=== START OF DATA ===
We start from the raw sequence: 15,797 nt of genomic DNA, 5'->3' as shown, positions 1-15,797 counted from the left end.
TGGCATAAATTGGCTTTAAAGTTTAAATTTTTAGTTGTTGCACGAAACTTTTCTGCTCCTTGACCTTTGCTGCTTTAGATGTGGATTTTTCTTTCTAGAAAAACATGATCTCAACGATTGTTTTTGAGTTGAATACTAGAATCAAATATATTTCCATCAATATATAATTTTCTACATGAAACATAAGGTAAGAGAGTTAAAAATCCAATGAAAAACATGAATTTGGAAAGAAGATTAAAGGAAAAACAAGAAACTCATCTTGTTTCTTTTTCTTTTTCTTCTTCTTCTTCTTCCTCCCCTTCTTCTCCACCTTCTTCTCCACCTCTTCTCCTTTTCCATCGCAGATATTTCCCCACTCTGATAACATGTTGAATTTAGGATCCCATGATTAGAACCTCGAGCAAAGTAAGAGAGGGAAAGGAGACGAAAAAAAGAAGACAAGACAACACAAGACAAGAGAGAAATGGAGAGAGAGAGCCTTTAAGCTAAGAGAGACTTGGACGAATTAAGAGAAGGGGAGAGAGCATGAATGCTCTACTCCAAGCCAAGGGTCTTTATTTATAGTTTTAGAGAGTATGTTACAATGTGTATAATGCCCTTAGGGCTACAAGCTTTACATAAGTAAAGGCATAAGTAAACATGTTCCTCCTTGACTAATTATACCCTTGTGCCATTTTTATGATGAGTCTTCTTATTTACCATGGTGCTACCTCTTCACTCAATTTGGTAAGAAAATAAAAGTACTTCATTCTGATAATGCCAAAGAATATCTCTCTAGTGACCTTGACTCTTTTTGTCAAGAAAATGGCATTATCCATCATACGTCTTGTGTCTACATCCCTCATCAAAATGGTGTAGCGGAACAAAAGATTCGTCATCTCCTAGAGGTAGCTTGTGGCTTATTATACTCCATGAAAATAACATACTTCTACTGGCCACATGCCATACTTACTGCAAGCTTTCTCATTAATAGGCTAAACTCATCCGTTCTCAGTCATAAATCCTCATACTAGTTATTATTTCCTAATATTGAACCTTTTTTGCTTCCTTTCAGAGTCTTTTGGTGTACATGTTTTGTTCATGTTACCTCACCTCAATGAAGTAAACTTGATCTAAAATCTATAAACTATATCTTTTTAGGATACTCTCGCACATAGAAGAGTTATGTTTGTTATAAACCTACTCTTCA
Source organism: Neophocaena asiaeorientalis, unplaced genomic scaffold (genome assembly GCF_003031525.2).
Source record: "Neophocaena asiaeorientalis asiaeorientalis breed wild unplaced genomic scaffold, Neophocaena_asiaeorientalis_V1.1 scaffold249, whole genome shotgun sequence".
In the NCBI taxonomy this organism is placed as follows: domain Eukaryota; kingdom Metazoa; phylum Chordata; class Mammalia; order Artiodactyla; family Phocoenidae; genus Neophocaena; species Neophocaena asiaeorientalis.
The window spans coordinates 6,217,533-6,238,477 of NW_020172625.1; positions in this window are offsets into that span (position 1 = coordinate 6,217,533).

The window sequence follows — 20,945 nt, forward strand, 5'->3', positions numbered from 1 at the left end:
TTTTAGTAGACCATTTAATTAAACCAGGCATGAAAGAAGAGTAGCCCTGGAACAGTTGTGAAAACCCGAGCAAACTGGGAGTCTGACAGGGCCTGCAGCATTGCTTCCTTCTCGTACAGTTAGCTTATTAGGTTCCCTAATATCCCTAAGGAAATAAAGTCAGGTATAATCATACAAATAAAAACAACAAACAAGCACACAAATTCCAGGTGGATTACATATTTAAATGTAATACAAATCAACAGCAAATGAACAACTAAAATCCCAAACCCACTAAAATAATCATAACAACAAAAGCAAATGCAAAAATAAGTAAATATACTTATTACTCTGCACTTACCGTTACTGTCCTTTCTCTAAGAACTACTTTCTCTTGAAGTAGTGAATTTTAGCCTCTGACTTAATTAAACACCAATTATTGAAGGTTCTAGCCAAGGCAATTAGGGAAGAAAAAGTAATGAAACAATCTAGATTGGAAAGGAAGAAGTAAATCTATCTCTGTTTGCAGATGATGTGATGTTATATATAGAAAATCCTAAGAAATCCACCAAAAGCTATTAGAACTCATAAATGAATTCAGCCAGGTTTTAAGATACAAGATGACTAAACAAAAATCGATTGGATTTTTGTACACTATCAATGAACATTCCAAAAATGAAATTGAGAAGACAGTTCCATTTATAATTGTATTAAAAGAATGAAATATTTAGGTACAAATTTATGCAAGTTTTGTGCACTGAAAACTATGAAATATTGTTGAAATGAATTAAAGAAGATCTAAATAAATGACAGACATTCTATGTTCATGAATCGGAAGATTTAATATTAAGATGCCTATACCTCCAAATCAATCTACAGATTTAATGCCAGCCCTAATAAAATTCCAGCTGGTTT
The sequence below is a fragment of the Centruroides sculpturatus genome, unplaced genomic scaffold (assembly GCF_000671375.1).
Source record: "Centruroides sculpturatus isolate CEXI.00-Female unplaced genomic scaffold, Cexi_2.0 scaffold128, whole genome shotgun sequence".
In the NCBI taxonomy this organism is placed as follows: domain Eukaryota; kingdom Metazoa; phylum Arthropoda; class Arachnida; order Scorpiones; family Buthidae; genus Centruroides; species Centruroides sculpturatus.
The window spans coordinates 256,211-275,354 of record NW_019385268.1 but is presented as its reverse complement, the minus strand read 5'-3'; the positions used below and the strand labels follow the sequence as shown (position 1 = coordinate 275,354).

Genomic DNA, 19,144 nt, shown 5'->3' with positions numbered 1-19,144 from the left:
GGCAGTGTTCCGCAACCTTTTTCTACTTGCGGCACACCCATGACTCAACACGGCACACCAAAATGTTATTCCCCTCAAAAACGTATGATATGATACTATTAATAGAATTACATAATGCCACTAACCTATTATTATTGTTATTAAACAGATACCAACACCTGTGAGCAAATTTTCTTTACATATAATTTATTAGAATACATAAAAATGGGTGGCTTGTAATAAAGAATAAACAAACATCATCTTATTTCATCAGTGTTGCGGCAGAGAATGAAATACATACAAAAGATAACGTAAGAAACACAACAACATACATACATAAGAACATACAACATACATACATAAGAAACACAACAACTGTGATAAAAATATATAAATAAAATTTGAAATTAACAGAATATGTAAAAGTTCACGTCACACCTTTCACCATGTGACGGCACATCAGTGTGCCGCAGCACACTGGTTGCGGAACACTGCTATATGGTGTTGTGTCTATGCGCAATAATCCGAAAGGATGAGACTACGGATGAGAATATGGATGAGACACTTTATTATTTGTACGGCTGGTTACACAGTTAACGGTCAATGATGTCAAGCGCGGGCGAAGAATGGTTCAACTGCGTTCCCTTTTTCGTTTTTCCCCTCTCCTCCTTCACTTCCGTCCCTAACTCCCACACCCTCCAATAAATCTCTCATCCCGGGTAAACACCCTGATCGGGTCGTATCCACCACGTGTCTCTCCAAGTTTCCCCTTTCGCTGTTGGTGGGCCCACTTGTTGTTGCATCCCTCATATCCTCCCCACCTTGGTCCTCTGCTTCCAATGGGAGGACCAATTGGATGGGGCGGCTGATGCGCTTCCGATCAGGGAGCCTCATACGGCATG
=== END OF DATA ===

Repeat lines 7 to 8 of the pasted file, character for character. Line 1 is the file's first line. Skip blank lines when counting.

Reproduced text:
The window sequence follows — 20,945 nt, forward strand, 5'->3', positions numbered from 1 at the left end:
TTTTAGTAGACCATTTAATTAAACCAGGCATGAAAGAAGAGTAGCCCTGGAACAGTTGTGAAAACCCGAGCAAACTGGGAGTCTGACAGGGCCTGCAGCATTGCTTCCTTCTCGTACAGTTAGCTTATTAGGTTCCCTAATATCCCTAAGGAAATAAAGTCAGGTATAATCATACAAATAAAAACAACAAACAAGCACACAAATTCCAGGTGGATTACATATTTAAATGTAATACAAATCAACAGCAAATGAACAACTAAAATCCCAAACCCACTAAAATAATCATAACAACAAAAGCAAATGCAAAAATAAGTAAATATACTTATTACTCTGCACTTACCGTTACTGTCCTTTCTCTAAGAACTACTTTCTCTTGAAGTAGTGAATTTTAGCCTCTGACTTAATTAAACACCAATTATTGAAGGTTCTAGCCAAGGCAATTAGGGAAGAAAAAGTAATGAAACAATCTAGATTGGAAAGGAAGAAGTAAATCTATCTCTGTTTGCAGATGATGTGATGTTATATATAGAAAATCCTAAGAAATCCACCAAAAGCTATTAGAACTCATAAATGAATTCAGCCAGGTTTTAAGATACAAGATGACTAAACAAAAATCGATTGGATTTTTGTACACTATCAATGAACATTCCAAAAATGAAATTGAGAAGACAGTTCCATTTATAATTGTATTAAAAGAATGAAATATTTAGGTACAAATTTATGCAAGTTTTGTGCACTGAAAACTATGAAATATTGTTGAAATGAATTAAAGAAGATCTAAATAAATGACAGACATTCTATGTTCATGAATCGGAAGATTTAATATTAAGATGCCTATACCTCCAAATCAATCTACAGATTTAATGCCAGCCCTAATAAAATTCCAGCTGGTTT